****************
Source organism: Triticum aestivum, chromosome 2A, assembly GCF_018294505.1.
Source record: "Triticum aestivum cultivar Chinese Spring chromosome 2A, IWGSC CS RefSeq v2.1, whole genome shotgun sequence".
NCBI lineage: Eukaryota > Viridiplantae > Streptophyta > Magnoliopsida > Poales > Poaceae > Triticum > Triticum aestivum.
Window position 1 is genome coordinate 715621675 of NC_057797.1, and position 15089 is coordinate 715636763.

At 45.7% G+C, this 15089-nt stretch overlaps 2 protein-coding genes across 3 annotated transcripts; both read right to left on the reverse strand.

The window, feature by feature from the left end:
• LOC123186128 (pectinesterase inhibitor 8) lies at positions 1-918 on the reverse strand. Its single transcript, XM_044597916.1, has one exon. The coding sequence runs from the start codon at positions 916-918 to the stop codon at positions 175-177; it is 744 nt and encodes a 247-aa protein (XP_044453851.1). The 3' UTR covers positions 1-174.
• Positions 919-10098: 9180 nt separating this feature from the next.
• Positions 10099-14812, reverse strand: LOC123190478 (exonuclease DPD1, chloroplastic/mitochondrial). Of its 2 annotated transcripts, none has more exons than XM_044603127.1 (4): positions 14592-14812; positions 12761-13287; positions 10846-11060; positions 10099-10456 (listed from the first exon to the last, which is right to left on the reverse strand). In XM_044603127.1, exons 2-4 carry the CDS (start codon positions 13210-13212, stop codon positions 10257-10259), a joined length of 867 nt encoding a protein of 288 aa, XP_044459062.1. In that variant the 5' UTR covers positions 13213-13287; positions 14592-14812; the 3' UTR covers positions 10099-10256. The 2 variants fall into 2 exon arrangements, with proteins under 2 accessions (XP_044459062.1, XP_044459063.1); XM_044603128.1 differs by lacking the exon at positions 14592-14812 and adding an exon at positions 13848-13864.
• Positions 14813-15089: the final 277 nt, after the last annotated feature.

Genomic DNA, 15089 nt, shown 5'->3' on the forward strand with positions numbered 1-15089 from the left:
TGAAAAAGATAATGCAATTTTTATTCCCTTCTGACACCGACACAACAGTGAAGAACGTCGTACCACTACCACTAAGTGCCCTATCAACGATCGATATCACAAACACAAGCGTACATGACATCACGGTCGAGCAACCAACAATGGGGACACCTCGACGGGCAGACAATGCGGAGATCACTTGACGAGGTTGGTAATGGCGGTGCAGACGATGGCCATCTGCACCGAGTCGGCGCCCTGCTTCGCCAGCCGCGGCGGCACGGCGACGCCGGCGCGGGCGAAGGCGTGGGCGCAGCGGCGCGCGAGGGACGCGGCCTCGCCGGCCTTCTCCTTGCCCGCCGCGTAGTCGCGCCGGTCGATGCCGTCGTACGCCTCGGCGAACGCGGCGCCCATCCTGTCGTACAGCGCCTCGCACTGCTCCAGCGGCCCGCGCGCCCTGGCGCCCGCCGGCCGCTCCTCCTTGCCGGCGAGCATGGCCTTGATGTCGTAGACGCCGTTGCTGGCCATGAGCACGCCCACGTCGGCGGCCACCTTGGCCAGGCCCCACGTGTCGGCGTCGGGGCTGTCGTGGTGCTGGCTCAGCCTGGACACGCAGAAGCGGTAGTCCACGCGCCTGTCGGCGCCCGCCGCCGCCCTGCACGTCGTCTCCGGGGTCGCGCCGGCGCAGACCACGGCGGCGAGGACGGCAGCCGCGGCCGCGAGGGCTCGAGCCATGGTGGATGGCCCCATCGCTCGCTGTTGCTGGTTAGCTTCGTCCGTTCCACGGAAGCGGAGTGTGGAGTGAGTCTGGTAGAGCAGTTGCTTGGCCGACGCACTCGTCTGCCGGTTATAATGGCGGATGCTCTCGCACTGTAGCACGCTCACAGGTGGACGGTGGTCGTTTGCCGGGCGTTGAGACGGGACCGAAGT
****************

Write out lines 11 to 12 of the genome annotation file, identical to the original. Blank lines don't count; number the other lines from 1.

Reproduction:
Genomic DNA, 15089 nt, shown 5'->3' on the forward strand with positions numbered 1-15089 from the left:
TGAAAAAGATAATGCAATTTTTATTCCCTTCTGACACCGACACAACAGTGAAGAACGTCGTACCACTACCACTAAGTGCCCTATCAACGATCGATATCACAAACACAAGCGTACATGACATCACGGTCGAGCAACCAACAATGGGGACACCTCGACGGGCAGACAATGCGGAGATCACTTGACGAGGTTGGTAATGGCGGTGCAGACGATGGCCATCTGCACCGAGTCGGCGCCCTGCTTCGCCAGCCGCGGCGGCACGGCGACGCCGGCGCGGGCGAAGGCGTGGGCGCAGCGGCGCGCGAGGGACGCGGCCTCGCCGGCCTTCTCCTTGCCCGCCGCGTAGTCGCGCCGGTCGATGCCGTCGTACGCCTCGGCGAACGCGGCGCCCATCCTGTCGTACAGCGCCTCGCACTGCTCCAGCGGCCCGCGCGCCCTGGCGCCCGCCGGCCGCTCCTCCTTGCCGGCGAGCATGGCCTTGATGTCGTAGACGCCGTTGCTGGCCATGAGCACGCCCACGTCGGCGGCCACCTTGGCCAGGCCCCACGTGTCGGCGTCGGGGCTGTCGTGGTGCTGGCTCAGCCTGGACACGCAGAAGCGGTAGTCCACGCGCCTGTCGGCGCCCGCCGCCGCCCTGCACGTCGTCTCCGGGGTCGCGCCGGCGCAGACCACGGCGGCGAGGACGGCAGCCGCGGCCGCGAGGGCTCGAGCCATGGTGGATGGCCCCATCGCTCGCTGTTGCTGGTTAGCTTCGTCCGTTCCACGGAAGCGGAGTGTGGAGTGAGTCTGGTAGAGCAGTTGCTTGGCCGACGCACTCGTCTGCCGGTTATAATGGCGGATGCTCTCGCACTGTAGCACGCTCACAGGTGGACGGTGGTCGTTTGCCGGGCGTTGAGACGGGACCGAAGT